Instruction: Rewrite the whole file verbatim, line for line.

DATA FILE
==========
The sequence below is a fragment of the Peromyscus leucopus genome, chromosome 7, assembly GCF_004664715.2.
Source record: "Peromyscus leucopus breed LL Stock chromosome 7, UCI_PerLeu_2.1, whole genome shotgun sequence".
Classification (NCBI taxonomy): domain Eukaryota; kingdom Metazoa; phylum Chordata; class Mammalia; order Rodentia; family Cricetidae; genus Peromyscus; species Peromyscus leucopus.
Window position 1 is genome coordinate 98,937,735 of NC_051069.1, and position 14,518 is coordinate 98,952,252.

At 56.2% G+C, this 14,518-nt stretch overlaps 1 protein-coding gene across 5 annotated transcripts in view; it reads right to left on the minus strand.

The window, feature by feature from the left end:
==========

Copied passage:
The sequence below is a fragment of the Peromyscus leucopus genome, chromosome 7, assembly GCF_004664715.2.
Source record: "Peromyscus leucopus breed LL Stock chromosome 7, UCI_PerLeu_2.1, whole genome shotgun sequence".
Classification (NCBI taxonomy): domain Eukaryota; kingdom Metazoa; phylum Chordata; class Mammalia; order Rodentia; family Cricetidae; genus Peromyscus; species Peromyscus leucopus.
Window position 1 is genome coordinate 98,937,735 of NC_051069.1, and position 14,518 is coordinate 98,952,252.

At 56.2% G+C, this 14,518-nt stretch overlaps 1 protein-coding gene across 5 annotated transcripts in view; it reads right to left on the minus strand.

The window, feature by feature from the left end: